One of the most fascinating office interior design trends of recent times has been the inclusion of designated sleeping areas in the workplace. In the past, sleeping on the job might be considered an offence worthy of dismissal, but research has demonstrated the significant benefits associated with allowing employees to take short naps.
Indeed, some of the most successful companies around, including Ben & Jerry’s and Uber, have installed ‘nap rooms’ in their offices, while the likes of Procter & Gamble and Google have gone a step further, introducing sleeping pods to the workplace. So is this something you should consider for your interior design project?
The Benefits of Sleep
The importance of sleep has long been established, yet research over the last few years has paid particular attention to the benefits of having short naps. According to ASAP Science, short naps can increase cognitive function, ultimately boosting creativity and productivity in the workplace. Meanwhile, other studies have found they:
• Reduce levels of stress and anxiety among employees
• Improve information retention and memory by up to five times
• Significantly enhance concentration and attention to detail
• Boost tolerance levels and reduce frustration in the workplace
• Help to regulate impulsive or emotional responses
Furthermore, a 2011 study published in the Journal of Sleep goes some way towards explaining the impact a lack of sleep has on the business world. In fact, according to the study, insufficient sleep costs U.S companies alone as much as $63 billion in lost productivity – and that’s before getting into the other associated problems.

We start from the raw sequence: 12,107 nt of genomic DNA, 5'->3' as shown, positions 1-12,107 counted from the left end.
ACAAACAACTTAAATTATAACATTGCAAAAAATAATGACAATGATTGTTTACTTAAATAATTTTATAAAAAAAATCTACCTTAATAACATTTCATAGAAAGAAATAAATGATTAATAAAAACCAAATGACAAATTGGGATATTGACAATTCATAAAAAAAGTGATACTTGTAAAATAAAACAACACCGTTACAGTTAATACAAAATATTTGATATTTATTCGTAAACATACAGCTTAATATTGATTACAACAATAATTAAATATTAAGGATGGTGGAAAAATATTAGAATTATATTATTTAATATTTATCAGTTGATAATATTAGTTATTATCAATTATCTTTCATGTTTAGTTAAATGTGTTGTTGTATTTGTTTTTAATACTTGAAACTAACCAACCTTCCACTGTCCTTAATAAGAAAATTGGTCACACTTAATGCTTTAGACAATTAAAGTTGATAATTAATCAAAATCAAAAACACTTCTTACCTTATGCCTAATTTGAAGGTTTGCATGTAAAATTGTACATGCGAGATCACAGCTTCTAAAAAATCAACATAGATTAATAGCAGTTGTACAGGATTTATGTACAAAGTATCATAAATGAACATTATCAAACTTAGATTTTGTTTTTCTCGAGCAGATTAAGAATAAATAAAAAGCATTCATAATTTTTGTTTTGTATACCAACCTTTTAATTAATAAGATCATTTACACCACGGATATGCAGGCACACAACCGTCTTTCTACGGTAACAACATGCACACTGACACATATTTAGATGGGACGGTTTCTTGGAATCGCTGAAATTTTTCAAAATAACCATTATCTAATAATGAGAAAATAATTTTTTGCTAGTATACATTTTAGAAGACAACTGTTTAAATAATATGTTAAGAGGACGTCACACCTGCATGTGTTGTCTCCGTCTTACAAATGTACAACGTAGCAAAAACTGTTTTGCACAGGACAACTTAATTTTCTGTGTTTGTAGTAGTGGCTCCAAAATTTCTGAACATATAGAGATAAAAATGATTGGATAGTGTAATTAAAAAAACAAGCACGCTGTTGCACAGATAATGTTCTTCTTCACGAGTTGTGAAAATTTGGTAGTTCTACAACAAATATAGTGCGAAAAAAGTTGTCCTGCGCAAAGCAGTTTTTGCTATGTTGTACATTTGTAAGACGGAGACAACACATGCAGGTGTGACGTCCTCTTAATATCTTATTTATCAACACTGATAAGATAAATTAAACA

The Case for Sleep at Work
Clearly, the best possible solution would be for every employee to get an appropriate amount of sleep every night and scientists at the University of California, Los Angeles have found that six to eight hours is optimum. However, in the modern world, this is simply impossible to achieve.
Whether employees have to travel frequently on business trips, whether they have young children who keep them awake at night, or whether they suffer from sleep disorders, every workplace will inevitably have its fair share of under-rested employees, costing them in terms of lost productivity, absenteeism and errors.
“Most employers do not allow sleeping – there is still that prejudice,” says William Anthony, a Boston University professor in rehabilitation sciences. “It is thought of as lazy and unproductive, when often it is exactly the opposite.”
The Sleep Pod Revolution
The sheer amount of research on the subject has forced office designers to take action, with some choosing low-tech options. For instance, businesses like Uber and Ben & Jerry’s have installed dedicated ‘nap rooms’ in their offices and have simply given staff permission to take short naps during their breaks, without fear of repercussions.